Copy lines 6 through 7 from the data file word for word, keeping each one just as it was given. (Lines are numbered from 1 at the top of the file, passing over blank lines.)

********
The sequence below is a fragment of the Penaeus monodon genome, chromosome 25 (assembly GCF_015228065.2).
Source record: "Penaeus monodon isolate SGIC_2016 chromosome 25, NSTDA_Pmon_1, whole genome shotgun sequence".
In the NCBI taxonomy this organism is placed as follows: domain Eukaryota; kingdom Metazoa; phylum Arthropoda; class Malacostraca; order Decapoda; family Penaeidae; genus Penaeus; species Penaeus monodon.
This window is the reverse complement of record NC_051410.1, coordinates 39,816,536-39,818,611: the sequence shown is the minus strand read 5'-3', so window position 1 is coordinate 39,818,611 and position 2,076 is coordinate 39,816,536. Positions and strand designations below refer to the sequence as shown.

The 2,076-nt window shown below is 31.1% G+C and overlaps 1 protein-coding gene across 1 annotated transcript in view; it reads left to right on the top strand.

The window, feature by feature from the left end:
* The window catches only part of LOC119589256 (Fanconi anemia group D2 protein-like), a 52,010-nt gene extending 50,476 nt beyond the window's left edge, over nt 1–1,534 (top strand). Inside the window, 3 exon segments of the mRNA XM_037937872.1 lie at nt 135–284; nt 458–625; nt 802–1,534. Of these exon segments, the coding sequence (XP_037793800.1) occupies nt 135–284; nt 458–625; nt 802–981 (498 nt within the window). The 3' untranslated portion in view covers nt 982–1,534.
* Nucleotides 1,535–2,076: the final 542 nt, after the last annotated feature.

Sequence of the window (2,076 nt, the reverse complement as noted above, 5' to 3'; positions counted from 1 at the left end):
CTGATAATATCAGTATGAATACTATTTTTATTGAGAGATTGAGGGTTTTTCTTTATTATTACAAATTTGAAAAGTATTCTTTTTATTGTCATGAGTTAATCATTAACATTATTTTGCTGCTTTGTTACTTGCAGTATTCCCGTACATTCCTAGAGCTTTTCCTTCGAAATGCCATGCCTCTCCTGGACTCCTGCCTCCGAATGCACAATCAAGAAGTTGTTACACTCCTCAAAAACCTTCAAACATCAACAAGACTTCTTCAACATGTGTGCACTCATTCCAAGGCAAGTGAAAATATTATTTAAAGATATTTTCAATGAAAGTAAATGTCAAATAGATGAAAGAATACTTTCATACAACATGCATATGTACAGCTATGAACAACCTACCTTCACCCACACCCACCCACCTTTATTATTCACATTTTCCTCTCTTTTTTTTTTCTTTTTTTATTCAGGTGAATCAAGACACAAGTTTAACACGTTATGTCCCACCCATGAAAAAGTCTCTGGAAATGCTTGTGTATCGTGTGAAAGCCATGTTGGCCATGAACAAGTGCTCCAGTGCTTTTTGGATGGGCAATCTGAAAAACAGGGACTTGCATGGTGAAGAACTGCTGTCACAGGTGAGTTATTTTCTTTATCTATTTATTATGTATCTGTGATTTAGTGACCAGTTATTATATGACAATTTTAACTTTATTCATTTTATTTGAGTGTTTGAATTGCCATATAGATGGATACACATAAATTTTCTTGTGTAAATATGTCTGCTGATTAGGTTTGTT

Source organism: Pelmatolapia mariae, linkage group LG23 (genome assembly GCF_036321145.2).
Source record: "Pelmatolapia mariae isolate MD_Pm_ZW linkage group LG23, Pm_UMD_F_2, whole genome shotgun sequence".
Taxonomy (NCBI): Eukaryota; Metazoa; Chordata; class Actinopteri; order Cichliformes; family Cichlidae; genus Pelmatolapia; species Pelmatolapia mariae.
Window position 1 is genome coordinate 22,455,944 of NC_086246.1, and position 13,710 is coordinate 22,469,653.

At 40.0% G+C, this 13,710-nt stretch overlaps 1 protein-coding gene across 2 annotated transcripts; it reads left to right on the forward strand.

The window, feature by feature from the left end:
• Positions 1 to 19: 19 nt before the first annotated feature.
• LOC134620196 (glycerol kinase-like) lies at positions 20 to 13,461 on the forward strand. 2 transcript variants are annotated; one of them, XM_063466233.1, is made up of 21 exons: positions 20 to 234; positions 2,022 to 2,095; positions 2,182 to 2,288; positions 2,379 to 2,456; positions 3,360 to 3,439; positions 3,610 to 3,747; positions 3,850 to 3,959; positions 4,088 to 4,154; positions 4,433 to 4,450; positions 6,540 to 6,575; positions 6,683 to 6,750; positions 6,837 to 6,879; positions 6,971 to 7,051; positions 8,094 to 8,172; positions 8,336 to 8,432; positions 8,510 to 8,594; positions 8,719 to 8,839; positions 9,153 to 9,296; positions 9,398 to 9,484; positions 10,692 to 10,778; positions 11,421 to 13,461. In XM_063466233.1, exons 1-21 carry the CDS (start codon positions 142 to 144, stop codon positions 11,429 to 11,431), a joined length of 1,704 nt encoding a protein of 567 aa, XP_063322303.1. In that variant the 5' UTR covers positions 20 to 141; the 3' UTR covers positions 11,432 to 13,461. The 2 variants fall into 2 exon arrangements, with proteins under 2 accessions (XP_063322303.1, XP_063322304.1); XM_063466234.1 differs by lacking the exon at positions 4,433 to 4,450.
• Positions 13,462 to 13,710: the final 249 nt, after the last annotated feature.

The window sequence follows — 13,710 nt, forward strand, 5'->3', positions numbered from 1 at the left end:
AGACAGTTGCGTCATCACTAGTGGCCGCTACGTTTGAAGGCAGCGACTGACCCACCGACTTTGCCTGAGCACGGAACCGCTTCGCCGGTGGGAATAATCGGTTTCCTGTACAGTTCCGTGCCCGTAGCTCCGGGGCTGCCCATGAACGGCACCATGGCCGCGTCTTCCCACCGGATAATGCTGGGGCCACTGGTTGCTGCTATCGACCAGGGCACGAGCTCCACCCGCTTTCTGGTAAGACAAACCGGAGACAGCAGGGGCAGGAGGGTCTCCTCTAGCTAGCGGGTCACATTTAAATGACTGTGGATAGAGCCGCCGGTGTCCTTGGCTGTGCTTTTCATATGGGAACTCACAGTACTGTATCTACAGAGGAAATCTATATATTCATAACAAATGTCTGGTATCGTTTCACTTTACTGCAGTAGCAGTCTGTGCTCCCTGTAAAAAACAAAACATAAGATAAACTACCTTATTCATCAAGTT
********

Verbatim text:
The window, feature by feature from the left end:
* The window catches only part of LOC119589256 (Fanconi anemia group D2 protein-like), a 52,010-nt gene extending 50,476 nt beyond the window's left edge, over nt 1–1,534 (top strand). Inside the window, 3 exon segments of the mRNA XM_037937872.1 lie at nt 135–284; nt 458–625; nt 802–1,534. Of these exon segments, the coding sequence (XP_037793800.1) occupies nt 135–284; nt 458–625; nt 802–981 (498 nt within the window). The 3' untranslated portion in view covers nt 982–1,534.